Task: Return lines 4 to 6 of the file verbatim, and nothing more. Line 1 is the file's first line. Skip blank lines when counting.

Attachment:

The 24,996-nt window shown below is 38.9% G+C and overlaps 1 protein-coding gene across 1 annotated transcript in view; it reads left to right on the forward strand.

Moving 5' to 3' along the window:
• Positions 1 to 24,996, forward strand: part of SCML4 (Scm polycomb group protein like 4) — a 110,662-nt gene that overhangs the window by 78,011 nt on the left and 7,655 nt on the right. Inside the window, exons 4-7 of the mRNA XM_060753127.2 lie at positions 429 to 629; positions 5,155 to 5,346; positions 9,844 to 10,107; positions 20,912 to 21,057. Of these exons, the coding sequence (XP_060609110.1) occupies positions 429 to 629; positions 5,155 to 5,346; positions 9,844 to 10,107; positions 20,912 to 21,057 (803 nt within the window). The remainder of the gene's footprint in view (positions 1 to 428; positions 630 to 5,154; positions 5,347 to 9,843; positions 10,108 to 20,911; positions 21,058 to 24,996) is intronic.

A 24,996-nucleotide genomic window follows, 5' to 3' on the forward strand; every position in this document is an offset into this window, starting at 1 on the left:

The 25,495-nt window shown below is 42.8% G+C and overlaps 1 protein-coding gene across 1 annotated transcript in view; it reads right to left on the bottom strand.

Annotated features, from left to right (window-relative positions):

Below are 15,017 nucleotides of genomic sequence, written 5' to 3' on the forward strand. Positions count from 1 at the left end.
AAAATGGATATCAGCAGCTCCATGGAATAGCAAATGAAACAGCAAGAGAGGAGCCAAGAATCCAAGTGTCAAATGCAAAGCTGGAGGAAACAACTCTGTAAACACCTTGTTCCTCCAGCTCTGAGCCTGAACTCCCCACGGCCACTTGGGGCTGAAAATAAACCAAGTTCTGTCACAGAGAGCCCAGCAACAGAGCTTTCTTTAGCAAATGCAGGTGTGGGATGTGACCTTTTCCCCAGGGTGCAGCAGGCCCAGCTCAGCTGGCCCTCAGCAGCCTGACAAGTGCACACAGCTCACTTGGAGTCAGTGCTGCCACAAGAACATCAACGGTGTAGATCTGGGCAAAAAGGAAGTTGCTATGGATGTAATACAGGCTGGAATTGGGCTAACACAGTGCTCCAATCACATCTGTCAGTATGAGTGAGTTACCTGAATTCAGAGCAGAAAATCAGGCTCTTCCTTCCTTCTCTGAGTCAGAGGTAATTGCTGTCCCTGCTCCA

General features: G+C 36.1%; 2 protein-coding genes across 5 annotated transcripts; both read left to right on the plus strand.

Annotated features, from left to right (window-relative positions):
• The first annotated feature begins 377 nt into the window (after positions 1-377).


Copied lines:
A 24,996-nucleotide genomic window follows, 5' to 3' on the forward strand; every position in this document is an offset into this window, starting at 1 on the left:

The 25,495-nt window shown below is 42.8% G+C and overlaps 1 protein-coding gene across 1 annotated transcript in view; it reads right to left on the bottom strand.

Annotated features, from left to right (window-relative positions):